State proposes increases in legal interstate speed limits
Washington drivers could experience slightly increased legal speed limits on the state's interstate freeways by early this spring under a proposal released recently.
The Washington State Department of Transportation (WSDOT), in coordination with the Washington State Patrol (WSP) and the Washington Traffic Safety Commission (WTSC), developed a proposal which, if adopted, would affect a total of 760 miles of interstate highways in the state.
The proposal is based on traffic studies conducted over the past several months in response to the repeal of the federal maximum speed limit. The proposed legal limits would increase maximum legal speeds on most of the state's interstates by five miles per hour.
Interstates affected by the proposal include I-5 from Vancouver to Blaine, I-405 from Tukwila to near Lynnwood, I-90 from Seattle to the Idaho border, I-82 from Ellensburg to the Oregon border, I-205 in Clark County, and I-182 in the Tri-Cities.
Speeds on interstates through the state's more densely-populated areas would be limited to 60 mph. Legal limits of 70 mph would be posted on interstates in the more rural areas of the state, including much of Eastern Washington.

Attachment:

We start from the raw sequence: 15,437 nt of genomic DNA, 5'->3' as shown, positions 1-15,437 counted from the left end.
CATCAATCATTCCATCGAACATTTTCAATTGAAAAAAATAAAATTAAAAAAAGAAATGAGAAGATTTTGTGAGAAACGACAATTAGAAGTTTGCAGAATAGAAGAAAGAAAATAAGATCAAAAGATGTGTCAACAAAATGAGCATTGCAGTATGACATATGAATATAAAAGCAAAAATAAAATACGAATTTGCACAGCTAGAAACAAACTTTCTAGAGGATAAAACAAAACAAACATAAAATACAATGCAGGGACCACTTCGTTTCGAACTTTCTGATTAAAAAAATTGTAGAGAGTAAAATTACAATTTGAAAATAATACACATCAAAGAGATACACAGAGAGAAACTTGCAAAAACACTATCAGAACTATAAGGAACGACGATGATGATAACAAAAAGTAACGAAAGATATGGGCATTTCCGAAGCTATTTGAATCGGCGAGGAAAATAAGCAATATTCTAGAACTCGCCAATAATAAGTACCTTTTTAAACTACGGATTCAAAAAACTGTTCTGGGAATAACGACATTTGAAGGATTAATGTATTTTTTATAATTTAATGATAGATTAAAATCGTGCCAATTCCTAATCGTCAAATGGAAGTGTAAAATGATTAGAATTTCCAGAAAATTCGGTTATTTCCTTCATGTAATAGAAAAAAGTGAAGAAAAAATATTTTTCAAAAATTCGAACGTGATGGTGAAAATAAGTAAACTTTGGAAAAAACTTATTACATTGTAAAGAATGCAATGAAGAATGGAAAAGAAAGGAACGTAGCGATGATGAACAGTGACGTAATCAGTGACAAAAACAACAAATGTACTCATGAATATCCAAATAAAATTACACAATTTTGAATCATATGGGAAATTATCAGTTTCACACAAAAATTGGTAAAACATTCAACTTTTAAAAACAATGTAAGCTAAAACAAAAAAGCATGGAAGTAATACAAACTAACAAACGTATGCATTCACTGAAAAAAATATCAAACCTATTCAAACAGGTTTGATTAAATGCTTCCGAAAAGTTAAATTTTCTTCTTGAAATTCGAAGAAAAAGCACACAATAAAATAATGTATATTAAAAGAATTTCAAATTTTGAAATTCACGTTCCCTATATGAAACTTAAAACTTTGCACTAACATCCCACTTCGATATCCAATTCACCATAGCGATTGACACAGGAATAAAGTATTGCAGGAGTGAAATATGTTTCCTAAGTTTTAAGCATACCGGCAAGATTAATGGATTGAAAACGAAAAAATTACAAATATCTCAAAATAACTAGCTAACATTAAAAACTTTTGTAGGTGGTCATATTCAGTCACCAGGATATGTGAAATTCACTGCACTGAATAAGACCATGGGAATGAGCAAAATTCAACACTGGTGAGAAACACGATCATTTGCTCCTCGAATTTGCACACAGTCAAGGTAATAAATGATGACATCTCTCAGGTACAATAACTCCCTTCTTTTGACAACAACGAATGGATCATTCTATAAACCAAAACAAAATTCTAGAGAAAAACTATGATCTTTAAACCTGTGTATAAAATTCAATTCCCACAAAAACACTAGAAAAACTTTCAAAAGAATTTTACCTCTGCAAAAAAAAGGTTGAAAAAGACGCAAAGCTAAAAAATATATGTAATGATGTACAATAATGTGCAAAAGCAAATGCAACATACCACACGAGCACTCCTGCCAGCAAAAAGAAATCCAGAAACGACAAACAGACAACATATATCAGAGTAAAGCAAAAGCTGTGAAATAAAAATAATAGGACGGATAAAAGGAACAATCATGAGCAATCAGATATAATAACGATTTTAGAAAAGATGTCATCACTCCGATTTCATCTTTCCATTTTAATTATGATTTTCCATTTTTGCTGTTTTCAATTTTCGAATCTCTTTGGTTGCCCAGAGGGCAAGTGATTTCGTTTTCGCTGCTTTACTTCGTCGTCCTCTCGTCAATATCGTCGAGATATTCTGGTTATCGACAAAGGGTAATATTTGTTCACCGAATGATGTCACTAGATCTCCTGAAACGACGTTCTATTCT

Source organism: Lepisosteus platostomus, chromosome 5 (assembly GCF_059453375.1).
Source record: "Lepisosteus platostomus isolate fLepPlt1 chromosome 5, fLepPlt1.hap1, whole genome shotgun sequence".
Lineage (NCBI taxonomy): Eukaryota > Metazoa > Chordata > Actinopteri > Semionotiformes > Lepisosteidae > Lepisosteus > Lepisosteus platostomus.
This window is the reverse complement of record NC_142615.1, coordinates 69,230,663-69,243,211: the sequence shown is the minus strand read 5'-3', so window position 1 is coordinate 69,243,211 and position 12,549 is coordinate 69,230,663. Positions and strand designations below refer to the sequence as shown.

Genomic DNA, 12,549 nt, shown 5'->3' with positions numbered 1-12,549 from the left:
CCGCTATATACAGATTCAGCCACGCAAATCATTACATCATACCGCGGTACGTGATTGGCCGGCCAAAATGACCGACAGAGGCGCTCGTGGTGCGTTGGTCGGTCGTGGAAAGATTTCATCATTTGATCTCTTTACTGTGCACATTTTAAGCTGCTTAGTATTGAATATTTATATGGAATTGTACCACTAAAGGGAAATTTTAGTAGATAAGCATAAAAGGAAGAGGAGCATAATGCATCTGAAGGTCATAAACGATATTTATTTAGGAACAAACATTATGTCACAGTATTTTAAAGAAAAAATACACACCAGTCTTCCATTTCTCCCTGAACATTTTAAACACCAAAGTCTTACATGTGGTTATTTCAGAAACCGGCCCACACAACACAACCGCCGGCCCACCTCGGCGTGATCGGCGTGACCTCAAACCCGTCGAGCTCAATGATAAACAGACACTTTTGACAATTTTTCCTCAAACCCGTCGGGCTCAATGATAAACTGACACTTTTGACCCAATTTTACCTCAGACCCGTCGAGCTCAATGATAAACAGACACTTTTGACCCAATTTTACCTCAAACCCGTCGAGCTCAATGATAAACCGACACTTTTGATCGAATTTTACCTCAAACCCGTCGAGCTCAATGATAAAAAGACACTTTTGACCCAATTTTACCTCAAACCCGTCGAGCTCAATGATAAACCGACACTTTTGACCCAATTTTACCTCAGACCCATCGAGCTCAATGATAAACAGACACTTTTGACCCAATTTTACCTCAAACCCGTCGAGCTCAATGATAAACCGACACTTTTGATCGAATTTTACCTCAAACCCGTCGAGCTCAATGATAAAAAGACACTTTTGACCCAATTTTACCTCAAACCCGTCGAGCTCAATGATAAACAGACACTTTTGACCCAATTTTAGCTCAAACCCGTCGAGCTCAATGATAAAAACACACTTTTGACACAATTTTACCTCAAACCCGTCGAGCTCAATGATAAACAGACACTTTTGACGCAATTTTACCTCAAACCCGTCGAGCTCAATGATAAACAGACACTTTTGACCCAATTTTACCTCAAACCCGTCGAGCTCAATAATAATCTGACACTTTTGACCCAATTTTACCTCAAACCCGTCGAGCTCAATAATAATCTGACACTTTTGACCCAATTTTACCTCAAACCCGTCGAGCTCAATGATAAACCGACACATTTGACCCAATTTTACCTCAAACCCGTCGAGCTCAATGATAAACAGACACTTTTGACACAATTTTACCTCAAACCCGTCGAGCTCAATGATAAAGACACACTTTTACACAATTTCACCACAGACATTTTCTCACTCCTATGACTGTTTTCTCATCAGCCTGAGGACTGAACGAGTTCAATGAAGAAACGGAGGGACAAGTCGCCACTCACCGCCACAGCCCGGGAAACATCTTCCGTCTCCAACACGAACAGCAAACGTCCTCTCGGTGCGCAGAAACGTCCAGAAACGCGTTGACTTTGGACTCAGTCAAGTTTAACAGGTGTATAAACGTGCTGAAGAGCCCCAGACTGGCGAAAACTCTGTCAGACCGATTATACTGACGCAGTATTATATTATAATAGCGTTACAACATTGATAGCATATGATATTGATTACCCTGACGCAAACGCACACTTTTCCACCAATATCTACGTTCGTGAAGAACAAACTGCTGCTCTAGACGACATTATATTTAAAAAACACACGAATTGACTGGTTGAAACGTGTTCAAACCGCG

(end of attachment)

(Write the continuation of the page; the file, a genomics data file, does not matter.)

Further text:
The work to reassess legal speed limits on Washington's interstates began last fall in anticipation of the repeal of the federal speed limit law. WSDOT's regional traffic engineers began the assessment in consultation with regional representatives of the State Patrol.
Factors taken into consideration in developing the proposal included: prevailing vehicle speeds (or the 85th percantile speed); phsyical features of the highway (Washington's interstates were designed to accommodate the proposed speeds); traffic volumes (congestion); segment accident histories; enforcement; and air quality.
Public comments on the proposal can be made by phone, fax, mail, e-mail, or via the Internet:
Washington state law establishes a 60 mph basic speed for state highways. Both decreases and increases to that basic speed are authorized by law, but both must be based on engineering and traffic investigations by WSDOT.
State law also mandates a maximum speed of 70 mph, with the exception of vehicles over 10,000 pounds gross weight (large trucks) and vehicles in combination (trucks with trailers, for example). Their maximum speed is 60 mph.